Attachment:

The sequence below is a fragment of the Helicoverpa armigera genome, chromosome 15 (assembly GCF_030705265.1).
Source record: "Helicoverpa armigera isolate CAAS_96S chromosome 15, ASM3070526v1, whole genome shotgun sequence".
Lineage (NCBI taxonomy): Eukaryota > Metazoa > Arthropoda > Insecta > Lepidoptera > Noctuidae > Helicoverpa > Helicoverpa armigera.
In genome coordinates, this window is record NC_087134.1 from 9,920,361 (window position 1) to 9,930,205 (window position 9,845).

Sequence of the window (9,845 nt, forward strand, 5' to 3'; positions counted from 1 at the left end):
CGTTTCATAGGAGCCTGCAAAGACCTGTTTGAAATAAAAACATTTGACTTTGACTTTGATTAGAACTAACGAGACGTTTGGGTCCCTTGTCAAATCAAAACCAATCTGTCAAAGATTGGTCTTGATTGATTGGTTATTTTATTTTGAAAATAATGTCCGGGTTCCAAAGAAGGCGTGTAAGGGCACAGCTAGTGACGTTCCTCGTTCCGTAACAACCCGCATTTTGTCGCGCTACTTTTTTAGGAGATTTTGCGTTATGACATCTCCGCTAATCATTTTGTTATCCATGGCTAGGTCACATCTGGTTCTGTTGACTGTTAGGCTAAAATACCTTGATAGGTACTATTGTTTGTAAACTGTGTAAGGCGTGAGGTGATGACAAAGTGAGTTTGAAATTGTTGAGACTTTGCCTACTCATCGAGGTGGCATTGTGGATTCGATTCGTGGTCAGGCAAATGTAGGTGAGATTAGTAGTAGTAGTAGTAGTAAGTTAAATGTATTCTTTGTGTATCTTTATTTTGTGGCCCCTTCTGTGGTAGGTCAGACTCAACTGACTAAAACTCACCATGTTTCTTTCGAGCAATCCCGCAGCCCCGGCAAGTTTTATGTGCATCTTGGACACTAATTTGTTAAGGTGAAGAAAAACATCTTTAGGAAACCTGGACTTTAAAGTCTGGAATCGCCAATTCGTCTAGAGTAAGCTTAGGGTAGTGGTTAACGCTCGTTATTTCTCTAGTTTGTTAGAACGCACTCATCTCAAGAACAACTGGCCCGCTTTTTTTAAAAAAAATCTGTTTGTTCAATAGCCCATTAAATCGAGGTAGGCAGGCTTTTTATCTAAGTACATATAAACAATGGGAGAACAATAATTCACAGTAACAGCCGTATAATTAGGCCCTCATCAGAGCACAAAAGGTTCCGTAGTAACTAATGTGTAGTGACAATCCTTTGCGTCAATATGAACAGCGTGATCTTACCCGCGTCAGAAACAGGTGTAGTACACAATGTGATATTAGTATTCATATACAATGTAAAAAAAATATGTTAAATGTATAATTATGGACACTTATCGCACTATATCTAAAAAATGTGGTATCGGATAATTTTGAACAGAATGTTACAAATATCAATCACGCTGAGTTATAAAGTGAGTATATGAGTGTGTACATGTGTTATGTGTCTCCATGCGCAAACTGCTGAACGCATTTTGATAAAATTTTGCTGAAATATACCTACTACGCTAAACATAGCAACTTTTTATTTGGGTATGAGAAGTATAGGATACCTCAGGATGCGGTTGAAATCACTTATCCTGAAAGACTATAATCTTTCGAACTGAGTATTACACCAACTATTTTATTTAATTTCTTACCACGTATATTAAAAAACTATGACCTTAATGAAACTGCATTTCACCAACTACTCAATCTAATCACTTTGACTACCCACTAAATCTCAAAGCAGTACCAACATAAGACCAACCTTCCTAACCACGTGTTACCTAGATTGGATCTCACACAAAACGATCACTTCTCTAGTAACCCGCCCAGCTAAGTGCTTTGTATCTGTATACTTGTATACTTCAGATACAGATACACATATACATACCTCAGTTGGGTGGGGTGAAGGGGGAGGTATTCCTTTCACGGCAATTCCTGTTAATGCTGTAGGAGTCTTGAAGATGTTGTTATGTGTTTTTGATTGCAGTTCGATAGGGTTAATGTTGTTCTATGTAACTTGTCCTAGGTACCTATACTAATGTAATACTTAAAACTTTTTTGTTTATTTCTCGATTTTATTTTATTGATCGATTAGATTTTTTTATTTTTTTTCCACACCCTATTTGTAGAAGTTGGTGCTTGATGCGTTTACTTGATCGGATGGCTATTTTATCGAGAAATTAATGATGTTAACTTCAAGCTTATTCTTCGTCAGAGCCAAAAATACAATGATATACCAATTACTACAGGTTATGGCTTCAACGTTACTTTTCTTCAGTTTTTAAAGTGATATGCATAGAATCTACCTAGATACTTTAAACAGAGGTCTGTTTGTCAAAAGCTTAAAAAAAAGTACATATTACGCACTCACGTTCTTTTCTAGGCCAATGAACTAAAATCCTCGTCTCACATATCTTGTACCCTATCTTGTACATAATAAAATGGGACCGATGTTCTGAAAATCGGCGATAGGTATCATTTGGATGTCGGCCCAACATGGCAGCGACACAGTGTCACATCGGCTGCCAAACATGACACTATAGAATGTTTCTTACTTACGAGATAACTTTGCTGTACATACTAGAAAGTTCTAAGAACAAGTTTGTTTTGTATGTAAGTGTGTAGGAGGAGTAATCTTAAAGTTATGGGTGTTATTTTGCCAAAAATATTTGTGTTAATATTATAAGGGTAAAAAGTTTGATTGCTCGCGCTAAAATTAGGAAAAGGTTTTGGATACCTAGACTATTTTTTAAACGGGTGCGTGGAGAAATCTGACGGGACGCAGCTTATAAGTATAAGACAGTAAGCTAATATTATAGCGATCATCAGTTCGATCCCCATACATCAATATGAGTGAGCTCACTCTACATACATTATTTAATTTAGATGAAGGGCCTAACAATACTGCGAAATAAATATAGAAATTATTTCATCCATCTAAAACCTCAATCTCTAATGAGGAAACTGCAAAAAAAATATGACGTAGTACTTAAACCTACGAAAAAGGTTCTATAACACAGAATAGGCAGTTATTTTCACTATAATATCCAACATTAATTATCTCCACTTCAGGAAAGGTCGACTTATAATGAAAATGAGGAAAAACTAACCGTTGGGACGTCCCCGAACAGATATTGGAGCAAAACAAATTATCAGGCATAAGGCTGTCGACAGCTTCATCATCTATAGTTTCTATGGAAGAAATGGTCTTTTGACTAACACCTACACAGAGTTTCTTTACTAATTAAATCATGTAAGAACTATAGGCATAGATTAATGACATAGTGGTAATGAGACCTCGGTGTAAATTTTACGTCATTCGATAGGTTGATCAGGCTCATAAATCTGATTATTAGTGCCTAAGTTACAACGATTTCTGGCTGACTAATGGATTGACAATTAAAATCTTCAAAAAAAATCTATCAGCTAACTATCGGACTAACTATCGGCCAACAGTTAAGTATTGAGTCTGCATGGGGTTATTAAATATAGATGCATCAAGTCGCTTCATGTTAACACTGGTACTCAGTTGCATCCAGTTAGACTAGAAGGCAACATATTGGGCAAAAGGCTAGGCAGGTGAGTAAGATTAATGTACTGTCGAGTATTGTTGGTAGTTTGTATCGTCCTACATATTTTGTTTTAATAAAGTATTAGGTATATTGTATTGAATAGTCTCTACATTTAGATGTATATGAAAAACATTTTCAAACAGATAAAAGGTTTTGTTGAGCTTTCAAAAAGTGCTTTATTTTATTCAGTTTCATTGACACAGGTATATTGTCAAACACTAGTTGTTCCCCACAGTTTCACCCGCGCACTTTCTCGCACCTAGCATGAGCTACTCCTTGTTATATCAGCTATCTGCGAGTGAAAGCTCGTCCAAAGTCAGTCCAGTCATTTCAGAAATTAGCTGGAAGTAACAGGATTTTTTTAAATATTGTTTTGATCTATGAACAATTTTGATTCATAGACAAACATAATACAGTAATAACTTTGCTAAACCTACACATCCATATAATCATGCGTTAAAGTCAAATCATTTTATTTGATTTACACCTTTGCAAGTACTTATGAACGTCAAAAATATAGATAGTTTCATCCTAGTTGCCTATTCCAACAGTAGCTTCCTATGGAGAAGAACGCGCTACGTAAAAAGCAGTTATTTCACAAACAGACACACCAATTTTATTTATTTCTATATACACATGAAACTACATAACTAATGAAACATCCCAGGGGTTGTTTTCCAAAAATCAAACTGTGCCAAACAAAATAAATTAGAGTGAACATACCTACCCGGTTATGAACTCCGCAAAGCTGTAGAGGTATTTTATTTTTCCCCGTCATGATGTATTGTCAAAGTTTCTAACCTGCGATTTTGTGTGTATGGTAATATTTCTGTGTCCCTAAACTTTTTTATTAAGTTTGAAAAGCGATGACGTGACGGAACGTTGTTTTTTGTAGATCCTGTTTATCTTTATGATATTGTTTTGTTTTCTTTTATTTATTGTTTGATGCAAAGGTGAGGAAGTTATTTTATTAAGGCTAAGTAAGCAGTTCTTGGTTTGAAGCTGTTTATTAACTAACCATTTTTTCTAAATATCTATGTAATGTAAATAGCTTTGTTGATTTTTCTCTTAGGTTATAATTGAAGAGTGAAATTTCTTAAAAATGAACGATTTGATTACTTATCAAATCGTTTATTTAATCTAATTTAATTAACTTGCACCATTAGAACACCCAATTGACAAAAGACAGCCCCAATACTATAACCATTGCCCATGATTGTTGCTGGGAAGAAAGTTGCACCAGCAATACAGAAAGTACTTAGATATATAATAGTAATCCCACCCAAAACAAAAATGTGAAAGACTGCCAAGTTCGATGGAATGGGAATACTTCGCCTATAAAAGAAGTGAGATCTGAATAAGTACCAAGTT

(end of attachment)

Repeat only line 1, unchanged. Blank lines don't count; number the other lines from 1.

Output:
The sequence below is a fragment of the Helicoverpa armigera genome, chromosome 15 (assembly GCF_030705265.1).